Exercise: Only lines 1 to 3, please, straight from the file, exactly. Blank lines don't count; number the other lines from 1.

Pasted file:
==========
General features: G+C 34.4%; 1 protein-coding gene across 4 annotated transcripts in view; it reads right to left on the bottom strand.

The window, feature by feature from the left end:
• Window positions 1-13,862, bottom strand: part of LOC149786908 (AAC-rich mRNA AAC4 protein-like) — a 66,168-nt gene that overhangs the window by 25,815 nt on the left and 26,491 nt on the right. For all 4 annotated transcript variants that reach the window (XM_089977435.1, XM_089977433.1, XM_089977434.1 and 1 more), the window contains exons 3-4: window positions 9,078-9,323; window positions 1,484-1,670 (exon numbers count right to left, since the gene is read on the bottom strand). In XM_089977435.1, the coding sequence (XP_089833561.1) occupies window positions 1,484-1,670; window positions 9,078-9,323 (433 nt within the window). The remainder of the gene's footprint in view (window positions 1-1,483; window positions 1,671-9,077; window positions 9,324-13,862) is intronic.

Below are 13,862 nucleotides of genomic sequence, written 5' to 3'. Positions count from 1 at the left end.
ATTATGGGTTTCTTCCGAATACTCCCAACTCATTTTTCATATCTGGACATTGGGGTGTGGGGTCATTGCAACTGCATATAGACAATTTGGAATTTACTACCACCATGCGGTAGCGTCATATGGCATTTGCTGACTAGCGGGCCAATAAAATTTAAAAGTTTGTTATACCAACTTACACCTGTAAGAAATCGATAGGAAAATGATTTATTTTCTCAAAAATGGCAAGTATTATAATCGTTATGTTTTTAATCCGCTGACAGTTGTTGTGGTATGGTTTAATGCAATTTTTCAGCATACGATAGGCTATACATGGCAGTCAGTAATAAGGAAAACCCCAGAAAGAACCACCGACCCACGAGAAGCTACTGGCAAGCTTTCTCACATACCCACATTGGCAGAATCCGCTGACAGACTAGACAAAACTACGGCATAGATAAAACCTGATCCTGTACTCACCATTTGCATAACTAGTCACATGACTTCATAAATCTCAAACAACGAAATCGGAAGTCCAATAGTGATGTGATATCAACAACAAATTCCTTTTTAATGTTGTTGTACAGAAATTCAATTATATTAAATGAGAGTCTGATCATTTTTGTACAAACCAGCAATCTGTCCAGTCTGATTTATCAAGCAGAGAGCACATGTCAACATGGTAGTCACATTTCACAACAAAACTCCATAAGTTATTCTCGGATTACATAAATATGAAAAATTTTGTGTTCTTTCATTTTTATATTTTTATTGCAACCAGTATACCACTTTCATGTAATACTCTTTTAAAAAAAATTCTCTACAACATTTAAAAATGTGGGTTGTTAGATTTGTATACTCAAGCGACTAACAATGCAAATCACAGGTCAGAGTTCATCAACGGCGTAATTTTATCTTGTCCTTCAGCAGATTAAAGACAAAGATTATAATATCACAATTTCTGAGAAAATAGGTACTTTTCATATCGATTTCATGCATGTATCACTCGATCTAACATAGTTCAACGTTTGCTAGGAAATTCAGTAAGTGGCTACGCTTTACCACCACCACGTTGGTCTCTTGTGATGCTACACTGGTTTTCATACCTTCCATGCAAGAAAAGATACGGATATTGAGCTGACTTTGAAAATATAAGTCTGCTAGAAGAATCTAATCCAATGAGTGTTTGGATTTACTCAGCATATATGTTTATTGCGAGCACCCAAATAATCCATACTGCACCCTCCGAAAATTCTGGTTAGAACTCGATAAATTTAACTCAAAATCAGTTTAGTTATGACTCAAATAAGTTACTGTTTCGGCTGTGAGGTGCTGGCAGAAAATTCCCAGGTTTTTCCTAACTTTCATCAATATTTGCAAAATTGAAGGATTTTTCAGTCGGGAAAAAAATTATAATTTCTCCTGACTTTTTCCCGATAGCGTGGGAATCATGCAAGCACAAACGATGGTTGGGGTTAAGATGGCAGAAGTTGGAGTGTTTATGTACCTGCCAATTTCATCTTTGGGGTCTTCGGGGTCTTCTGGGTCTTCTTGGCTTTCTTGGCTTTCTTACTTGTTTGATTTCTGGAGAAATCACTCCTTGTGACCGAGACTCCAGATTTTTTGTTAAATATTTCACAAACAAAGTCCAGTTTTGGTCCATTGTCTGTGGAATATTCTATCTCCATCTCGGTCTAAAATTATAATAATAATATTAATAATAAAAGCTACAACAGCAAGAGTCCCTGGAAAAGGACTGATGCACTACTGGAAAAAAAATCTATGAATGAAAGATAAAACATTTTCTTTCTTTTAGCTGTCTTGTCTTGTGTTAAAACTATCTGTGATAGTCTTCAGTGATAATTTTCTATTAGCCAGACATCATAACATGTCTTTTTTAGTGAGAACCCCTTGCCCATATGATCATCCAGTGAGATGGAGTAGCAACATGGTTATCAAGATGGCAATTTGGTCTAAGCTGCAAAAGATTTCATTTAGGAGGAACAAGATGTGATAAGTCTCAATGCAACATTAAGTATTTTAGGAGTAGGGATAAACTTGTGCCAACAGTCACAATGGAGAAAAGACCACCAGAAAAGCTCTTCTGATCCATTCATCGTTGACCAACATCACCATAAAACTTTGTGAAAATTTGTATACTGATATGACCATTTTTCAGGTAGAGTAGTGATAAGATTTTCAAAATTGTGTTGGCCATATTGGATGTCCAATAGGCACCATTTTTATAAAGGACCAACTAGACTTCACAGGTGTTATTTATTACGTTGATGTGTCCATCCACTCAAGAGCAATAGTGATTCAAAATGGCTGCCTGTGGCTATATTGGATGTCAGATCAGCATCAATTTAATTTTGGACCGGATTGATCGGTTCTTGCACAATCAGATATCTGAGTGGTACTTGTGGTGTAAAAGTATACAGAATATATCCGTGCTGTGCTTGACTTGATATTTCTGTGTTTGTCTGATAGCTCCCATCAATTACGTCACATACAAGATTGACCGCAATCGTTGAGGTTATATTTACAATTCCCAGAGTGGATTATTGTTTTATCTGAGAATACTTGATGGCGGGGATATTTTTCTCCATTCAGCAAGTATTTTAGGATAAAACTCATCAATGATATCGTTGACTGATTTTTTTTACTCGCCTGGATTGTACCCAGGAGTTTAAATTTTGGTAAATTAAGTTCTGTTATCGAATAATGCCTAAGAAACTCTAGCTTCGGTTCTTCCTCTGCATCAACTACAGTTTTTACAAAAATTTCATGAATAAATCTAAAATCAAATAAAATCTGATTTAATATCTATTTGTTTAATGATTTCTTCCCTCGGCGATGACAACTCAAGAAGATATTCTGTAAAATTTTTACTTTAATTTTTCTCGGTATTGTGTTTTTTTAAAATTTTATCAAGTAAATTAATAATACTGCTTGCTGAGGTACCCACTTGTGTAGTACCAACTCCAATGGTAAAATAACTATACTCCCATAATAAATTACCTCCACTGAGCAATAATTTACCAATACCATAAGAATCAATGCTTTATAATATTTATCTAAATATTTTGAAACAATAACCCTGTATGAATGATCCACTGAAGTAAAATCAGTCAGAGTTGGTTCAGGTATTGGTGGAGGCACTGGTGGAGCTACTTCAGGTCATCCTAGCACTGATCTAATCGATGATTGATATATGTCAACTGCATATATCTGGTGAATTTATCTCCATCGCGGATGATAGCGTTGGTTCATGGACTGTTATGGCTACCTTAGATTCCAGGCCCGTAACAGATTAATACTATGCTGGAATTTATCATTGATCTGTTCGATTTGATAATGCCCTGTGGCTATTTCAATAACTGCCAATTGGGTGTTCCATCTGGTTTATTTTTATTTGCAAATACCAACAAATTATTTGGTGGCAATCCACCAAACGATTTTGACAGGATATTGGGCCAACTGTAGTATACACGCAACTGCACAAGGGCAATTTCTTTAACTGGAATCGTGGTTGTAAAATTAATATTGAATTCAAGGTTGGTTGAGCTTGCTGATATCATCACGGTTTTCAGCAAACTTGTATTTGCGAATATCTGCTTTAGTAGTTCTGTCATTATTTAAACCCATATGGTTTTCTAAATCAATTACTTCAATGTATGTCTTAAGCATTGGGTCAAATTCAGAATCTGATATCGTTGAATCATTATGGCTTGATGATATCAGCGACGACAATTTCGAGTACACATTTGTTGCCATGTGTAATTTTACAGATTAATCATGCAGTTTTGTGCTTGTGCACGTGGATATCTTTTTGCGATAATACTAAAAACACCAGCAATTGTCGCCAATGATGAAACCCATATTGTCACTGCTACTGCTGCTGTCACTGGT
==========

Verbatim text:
General features: G+C 34.4%; 1 protein-coding gene across 4 annotated transcripts in view; it reads right to left on the bottom strand.

The window, feature by feature from the left end:
• Window positions 1-13,862, bottom strand: part of LOC149786908 (AAC-rich mRNA AAC4 protein-like) — a 66,168-nt gene that overhangs the window by 25,815 nt on the left and 26,491 nt on the right. For all 4 annotated transcript variants that reach the window (XM_089977435.1, XM_089977433.1, XM_089977434.1 and 1 more), the window contains exons 3-4: window positions 9,078-9,323; window positions 1,484-1,670 (exon numbers count right to left, since the gene is read on the bottom strand). In XM_089977435.1, the coding sequence (XP_089833561.1) occupies window positions 1,484-1,670; window positions 9,078-9,323 (433 nt within the window). The remainder of the gene's footprint in view (window positions 1-1,483; window positions 1,671-9,077; window positions 9,324-13,862) is intronic.